This emphasis on value is key. In a nutshell, value in health care is about what the system costs compared to what we get out of the system—that is, the quality of care and the extent to which our health is improved. When we talk about health care costs by themselves, it’s like talking about “the cost of going out to eat” without considering whether we’re getting a fast-food burger or a three-course seafood feast out of the deal.

The result of health care discussions that focus on cost, without considering what we get for the cost, tends to be a zero-sum game that lowers the bill for some parties—typically for many consumers, employers and/or Medicare—while leaving others, usually providers and insurance companies, to shoulder the resulting drop in revenues. It’s not that such shifts are necessarily inappropriate or unhelpful. It’s that in and of themselves, they aren’t likely to leave us getting more or better or even the same level health care for less money on average, because they don’t address the whole system. As the team puts it:

Health-care cost drivers are complex and interwoven, but the most problematic ones we identified are the inefficiencies, misaligned incentives and fragmented care delivery in the current fee-for-service reimbursement system....In all our proposals, we sought to avoid simple cost-shifting as a means to generate federal budgetary savings....We also focused on reforms that will incite transformation across the health-care system.

That’s a much more ambitious goal, and one that is much more likely to give us more for our money, regardless of who is paying the bills. The full report offers more than 50 specific recommendations, but let me just quote summaries of three of them:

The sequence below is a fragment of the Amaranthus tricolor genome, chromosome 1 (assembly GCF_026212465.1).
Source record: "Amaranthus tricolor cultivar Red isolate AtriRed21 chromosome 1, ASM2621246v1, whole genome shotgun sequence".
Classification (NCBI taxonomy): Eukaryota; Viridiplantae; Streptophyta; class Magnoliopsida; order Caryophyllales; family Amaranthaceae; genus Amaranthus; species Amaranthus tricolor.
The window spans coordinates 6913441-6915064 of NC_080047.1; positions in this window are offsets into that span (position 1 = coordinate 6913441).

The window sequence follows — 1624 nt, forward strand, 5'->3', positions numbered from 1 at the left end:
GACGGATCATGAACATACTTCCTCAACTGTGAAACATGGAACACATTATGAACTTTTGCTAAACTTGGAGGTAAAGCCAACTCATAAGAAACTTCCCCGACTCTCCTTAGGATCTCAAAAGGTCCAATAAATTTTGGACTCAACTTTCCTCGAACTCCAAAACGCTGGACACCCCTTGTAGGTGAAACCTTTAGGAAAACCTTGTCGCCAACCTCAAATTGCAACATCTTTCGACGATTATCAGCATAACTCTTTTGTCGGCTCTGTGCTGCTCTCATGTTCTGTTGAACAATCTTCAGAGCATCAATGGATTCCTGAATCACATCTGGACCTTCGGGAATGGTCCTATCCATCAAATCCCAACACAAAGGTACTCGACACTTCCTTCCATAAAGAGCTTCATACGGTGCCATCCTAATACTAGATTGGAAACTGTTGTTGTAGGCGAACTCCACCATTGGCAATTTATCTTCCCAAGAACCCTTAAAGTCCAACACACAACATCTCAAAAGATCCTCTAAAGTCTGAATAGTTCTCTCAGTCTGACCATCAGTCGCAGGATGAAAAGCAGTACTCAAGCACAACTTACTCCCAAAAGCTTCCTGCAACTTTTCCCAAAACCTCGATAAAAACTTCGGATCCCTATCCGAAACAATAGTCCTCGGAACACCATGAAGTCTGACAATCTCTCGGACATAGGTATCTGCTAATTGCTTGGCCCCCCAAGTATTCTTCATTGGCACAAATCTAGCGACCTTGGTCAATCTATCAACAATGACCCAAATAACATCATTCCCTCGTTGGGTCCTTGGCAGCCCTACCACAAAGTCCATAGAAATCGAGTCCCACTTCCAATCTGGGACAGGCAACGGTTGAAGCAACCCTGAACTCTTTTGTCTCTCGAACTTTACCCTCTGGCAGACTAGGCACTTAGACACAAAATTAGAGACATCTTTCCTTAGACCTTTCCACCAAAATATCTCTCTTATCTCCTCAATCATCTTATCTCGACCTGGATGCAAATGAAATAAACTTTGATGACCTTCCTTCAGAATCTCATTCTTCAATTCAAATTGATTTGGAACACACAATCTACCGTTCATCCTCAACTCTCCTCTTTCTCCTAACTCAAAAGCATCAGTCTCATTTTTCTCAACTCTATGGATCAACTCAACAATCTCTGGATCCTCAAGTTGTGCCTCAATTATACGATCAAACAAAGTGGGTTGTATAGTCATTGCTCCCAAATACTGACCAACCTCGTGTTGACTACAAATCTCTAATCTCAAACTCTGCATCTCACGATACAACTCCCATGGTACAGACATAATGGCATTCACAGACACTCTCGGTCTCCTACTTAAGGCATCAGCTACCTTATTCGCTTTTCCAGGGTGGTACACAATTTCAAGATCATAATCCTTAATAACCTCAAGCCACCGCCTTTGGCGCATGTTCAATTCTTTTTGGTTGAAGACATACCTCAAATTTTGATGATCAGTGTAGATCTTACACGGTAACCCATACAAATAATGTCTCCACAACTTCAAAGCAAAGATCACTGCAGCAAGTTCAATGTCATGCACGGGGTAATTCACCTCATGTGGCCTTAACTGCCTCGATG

Empower patients by promoting transparency that is meaningful to consumers, families and businesses, and streamline quality reporting.

Advance the nation’s understanding of potential cost savings from prevention programs, through support for research and innovation on effective strategies to address costly chronic conditions.

Offer incentives to states to promote policies that will support a more organized, value-driven health-care delivery and payment system, such as supporting medical liability reform and strengthening their primary-care workforce.

These are the sort of goals that are going to make our system not just cheaper—the report reckons adopting the recommendations would lead to more than half a trillion dollars in savings over ten years—but better. Indeed, there isn’t a health care system in the world that wouldn’t be improved by adopting these principles, and they come up frequently in our conversations with government and private collaborators around the world as we work to build and improve health care infrastructure in different countries.

Yes, let’s figure out how to keep health care affordable, so that everyone can receive good care and maintain good health without going broke doing it. But let’s not forget that what we’re shooting for is value, not just lower bills.


Many of us have become so dependent on our mobile phones for keeping up with the world that it’s easy to forget that it’s only been five or so years since the smartphone really caught on. The technology has advanced so quickly that it’s hardly even used as a traditional phone anymore. You have to wonder what we’ll be doing with these devices five years from now.

One real possibility is that we’ll be getting a chunk of our health care through our phones. We can already consult various medical-advice websites with our PCs—according to one study, 70 percent of Americans with Internet access have gone online through their PC to get health information. It’s not that big a leap to imagine we’ll start doing it with our phones.